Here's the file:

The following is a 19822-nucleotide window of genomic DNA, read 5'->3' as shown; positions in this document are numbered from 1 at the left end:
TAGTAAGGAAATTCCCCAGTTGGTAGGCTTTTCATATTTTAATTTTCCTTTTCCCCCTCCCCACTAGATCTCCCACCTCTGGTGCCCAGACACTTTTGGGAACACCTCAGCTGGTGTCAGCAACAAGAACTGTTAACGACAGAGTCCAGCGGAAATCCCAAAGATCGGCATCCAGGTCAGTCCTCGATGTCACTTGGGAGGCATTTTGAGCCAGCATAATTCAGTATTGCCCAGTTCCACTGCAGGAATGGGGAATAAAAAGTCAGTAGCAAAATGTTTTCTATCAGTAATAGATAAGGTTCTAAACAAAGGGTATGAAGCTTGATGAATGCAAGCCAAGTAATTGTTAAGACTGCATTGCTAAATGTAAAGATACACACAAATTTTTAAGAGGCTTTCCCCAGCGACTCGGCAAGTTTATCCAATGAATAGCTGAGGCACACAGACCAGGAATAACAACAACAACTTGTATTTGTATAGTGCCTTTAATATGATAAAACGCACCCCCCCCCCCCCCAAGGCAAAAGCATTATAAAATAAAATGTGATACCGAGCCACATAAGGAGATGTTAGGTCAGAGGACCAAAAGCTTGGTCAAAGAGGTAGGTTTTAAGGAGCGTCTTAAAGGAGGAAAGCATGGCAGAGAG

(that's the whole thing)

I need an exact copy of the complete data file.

The following is a 19822-nucleotide window of genomic DNA, read 5'->3' as shown; positions in this document are numbered from 1 at the left end:
TAGTAAGGAAATTCCCCAGTTGGTAGGCTTTTCATATTTTAATTTTCCTTTTCCCCCTCCCCACTAGATCTCCCACCTCTGGTGCCCAGACACTTTTGGGAACACCTCAGCTGGTGTCAGCAACAAGAACTGTTAACGACAGAGTCCAGCGGAAATCCCAAAGATCGGCATCCAGGTCAGTCCTCGATGTCACTTGGGAGGCATTTTGAGCCAGCATAATTCAGTATTGCCCAGTTCCACTGCAGGAATGGGGAATAAAAAGTCAGTAGCAAAATGTTTTCTATCAGTAATAGATAAGGTTCTAAACAAAGGGTATGAAGCTTGATGAATGCAAGCCAAGTAATTGTTAAGACTGCATTGCTAAATGTAAAGATACACACAAATTTTTAAGAGGCTTTCCCCAGCGACTCGGCAAGTTTATCCAATGAATAGCTGAGGCACACAGACCAGGAATAACAACAACAACTTGTATTTGTATAGTGCCTTTAATATGATAAAACGCACCCCCCCCCCCCCCAAGGCAAAAGCATTATAAAATAAAATGTGATACCGAGCCACATAAGGAGATGTTAGGTCAGAGGACCAAAAGCTTGGTCAAAGAGGTAGGTTTTAAGGAGCGTCTTAAAGGAGGAAAGCATGGCAGAGAG